CHICAGO, Ill. — “Counting sheep” is a trick most people learn at a young age to help themselves fall asleep. So what happens if you can’t picture what sheep look like — or anything else for that matter? A new study is shedding light on a rare condition which prevents people from forming images in their mind’s eye. Researchers from the University of Chicago add the phrase “mind’s eye” doesn’t even have any meaning to patients with aphantasia.
“Some individuals with aphantasia have reported that they don’t understand what it means to ‘count sheep’ before going to bed,” says assistant professor of psychology Wilma Bainbridge in a university release. “They thought it was merely an expression, and had never realized until adulthood that other people could actually visualize sheep without seeing them.”
The study finds patients can both develop aphantasia at birth or acquire it later through some sort of trauma. Bainbridge says she wanted to examine the differences between people with typical imagery skills and those with aphantasia since little work has been done to characterize the condition. The Chicago researcher adds that aphantasia has only gained recent attention after notable patients like Pixar co-founder Ed Catmull came forward to talk about their memory difficulties.
Out of sight and out of mind
The study tested 61 aphantasic individuals and 52 control participants with normal imagery abilities. Bainbridge and the team showed photographs of three rooms to the groups before asking them to draw pictures of them; once from memory and again while looking at the photo.
The results revealed striking differences in how people with aphantasia draw on their memories. Study authors say participants with typical visual memory skills drew more of the noticeable objects in each room with a fair amount of detail. Patients with aphantasia on the other hand had a hard time remembering what each room looked like. Their pictures only placed a few objects and some even opted for written descriptions instead. For example, aphantasic participants wrote “window” inside a box because they can’t visualize what the panes of glass looked like.
Although people with aphantasia have trouble picturing things in their mind, the study finds their spatial memory works fine. This means a person is capable of telling you exactly where an object is located in a room. Bainbridge notes people who are blind can still describe where things are in a familiar room in the same way.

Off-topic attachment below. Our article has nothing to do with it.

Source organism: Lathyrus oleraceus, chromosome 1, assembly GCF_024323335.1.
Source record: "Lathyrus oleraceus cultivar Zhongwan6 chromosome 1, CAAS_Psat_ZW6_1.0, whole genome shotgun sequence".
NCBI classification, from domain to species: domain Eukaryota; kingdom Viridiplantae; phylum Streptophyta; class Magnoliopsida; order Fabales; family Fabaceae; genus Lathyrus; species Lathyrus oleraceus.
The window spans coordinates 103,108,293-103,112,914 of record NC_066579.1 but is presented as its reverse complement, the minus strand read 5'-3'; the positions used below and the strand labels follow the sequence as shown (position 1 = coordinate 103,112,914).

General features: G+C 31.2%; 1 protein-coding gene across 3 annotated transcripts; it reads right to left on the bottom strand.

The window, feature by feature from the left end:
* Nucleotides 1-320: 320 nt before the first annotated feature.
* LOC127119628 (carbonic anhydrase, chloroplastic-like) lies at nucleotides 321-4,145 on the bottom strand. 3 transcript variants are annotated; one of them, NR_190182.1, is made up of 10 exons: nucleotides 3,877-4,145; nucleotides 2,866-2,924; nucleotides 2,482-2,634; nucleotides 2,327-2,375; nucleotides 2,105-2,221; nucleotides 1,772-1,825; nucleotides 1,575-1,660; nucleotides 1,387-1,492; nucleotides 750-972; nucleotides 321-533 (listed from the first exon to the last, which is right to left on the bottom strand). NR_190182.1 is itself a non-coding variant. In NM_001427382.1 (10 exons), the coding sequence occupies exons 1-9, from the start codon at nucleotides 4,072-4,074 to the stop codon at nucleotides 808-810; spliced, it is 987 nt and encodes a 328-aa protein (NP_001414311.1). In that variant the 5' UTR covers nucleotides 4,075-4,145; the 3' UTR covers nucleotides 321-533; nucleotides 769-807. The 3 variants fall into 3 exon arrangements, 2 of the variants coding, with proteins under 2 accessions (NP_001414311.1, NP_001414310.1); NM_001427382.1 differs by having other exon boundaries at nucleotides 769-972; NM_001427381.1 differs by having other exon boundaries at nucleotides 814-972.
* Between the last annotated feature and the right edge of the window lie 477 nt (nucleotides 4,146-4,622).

Surprisingly, aphantasic individuals actually made fewer mistakes when it comes to remembering what objects were in the pictures. Although they drew less objects from memory, they did not add objects that weren’t in the photos like some with normal imagery did. People with typical imagery made 14 mistakes due to false memories of what they had seen. Aphantasic patients only did this three times.
“One possible explanation could be that because aphantasics have trouble with this task, they rely on other strategies like verbal-coding of the space,” Bainbridge explains. “Their verbal representations and other compensatory strategies might actually make them better at avoiding false memories.”
Aphantasia patients recognize, but can’t remember
When the groups drew pictures while looking at the photos, both did equally well at relaying that information. Neither aphantasic patients nor control participants made a mistake with the objects in the rooms. Researchers say this suggests the condition is specific to the brain’s memory abilities and does not affect recognition skills.
Although these individuals can recognize family and friends when they see them or a photograph, they’re not able to picture them in their mind after putting that picture away.
Bainbridge and her team are hoping to continue this research by looking at MRI scans of aphantasics. This may reveal how the condition manifests in a patient’s brain.
The study appears in the journal Cortex.